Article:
Changing the (search) engine of a racecar going 300 KM/H

Elastic User Group NL
Elastic User Group NL
Public group

Papendorpseweg 100, 3528 BJ · Utrecht

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Please park your car at P+R papendorp, we will provide parkingtickets. Our own parking is not big enough.

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Almost 2 years ago decided to move towards an elasticsearch powered search engine. But how do you approach such a project? who do you involve and what do you need to (not) do? The engineers at would like to share their experiences about this migration, in 4 short talks:

Prolog: Overall project and execution, by Maarten Roosendaal (IT architect @

Where do you start such an endeavor? Everything and everyone is constantly changing but you have to start somewhere. In this section we will give an overview of our migration strategy and the choices we made and the challenges we faces.

Part 1: Varnishing Search Performance, by Volkan Yazici (software engineer @

Searching is “peanuts”. You setup your Elasticsearch cluster (or better find a SaaS partner) and start shooting your search queries against it. Well... Not really. If we put the biblical data ingestion story aside, it won't take long to realize that even moderately complicated queries can become a bottleneck for those aiming for <50ms query performance. Combine a couple of aggregations, double that for facets of range type, add your grandpa's boosting factors to the scoring, and there you go; now you are a search query performance bottleneck owner too! Maybe I am exaggerating a bit. Why not just start throwing some caches in front of it? Hrm... We actually thought of that and did so. Though it brought a mountain of problems along with itself, and there goes my story”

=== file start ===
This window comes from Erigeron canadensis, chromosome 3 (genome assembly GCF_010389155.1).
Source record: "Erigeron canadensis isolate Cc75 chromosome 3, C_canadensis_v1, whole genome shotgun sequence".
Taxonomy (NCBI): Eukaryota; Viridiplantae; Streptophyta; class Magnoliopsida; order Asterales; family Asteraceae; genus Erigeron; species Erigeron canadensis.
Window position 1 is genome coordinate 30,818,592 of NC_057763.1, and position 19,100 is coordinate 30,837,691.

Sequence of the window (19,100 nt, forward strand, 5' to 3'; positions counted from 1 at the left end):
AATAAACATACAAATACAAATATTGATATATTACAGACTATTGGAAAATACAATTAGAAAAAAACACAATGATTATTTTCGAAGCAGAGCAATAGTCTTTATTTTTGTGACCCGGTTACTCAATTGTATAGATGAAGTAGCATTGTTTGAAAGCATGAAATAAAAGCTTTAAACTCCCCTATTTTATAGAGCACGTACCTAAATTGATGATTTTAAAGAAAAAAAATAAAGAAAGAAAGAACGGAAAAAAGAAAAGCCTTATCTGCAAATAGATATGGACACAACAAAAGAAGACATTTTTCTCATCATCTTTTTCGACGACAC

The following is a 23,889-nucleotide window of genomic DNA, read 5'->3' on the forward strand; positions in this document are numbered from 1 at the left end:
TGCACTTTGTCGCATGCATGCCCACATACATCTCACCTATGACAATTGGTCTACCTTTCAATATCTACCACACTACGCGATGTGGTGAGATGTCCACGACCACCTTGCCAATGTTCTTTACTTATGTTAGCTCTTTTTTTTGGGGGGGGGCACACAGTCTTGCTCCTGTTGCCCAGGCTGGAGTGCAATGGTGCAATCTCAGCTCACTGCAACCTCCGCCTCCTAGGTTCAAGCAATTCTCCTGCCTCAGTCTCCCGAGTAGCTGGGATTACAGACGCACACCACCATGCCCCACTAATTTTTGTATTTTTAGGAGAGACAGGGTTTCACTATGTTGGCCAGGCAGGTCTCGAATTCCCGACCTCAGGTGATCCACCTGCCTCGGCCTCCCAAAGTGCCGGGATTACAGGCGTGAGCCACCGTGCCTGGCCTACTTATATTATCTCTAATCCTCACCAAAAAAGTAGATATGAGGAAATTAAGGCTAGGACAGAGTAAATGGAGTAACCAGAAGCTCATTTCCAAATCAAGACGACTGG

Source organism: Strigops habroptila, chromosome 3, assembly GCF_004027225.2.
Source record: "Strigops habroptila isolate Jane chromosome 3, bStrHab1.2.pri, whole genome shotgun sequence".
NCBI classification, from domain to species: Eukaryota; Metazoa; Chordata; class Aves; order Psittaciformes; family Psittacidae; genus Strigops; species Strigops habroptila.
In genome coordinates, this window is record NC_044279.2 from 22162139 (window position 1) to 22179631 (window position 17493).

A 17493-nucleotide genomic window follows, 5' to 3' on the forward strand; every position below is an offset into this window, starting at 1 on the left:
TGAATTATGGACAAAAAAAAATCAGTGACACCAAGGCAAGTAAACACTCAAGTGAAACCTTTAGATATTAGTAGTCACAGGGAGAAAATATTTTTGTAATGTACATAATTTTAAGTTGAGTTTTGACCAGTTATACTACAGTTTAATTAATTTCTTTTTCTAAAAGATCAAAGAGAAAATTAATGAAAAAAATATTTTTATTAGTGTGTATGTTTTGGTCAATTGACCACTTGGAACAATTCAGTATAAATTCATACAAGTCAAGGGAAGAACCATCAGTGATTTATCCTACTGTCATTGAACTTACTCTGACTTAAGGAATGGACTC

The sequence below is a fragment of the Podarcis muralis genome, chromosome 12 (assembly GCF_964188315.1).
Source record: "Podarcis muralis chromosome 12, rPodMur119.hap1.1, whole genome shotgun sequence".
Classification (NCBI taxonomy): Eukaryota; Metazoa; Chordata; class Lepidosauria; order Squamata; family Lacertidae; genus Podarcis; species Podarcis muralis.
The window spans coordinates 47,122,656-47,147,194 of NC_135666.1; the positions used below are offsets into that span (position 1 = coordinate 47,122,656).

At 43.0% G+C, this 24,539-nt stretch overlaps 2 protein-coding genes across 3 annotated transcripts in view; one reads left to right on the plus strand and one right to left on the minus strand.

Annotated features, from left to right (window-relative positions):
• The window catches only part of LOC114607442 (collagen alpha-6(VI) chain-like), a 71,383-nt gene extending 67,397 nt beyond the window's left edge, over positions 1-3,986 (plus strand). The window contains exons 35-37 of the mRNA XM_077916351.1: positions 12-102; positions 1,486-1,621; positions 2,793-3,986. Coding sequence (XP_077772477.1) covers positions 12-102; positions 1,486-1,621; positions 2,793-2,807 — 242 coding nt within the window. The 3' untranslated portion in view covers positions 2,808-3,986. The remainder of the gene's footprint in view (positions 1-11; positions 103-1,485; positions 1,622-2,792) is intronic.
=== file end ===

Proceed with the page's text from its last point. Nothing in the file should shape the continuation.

Part 2: To update or not to update? To re-index or not re-index, by Mary Gouseti (software engineer @

One thing that is evident when we look at the search problem is that it is very diverse. Apart from the searching itself we also have non-functional requirements such as data size, querying patterns, latency requirements and many others. As a result, the usages of elasticsearch are also very diverse. I have experience only with two elasticsearch systems so far and their differences surprised me. However, they had one similarity, elasticsearch doesn't like to be pushed to its limits one way or the other. So let's see how the choices over keeping the index up to date pushed our elasticsearch clusters to their limits, how they affected resiliency and bug fixing.

Part 3: Templating and user testing new queries, by Byron Vorbach (Luminus):

When replacing Endeca, it was chosen to mimic it's search functionality to make for an easier transition to our new ES engine. Now that we (almost) finished our transition, it's time to start working on some new features and some new queries!! Sounds good, but how do we know for sure whether our new queries are actually improving the engine? We need to test it! This talk is about how we apply ab-testing and templating, to test out new queries.


18:00 – 18:30 Diner

18:30 – 20:00 Presentations

20:00 – 20:30 Drinks

Over the Speakers:

Maarten Roosendaal is working at since 2010 as an IT Architect with the focus on Scalable Search, SEO and External Facing API’s

Mary Gouseti has been swimming in the elasticsearch waters at since 2014.

Volkan Yazici has been working as a Java plumber in the area of search and browse at since 2014.

Byron Voorbach is an Elasticsearch expert working at Luminus and helping with the migration project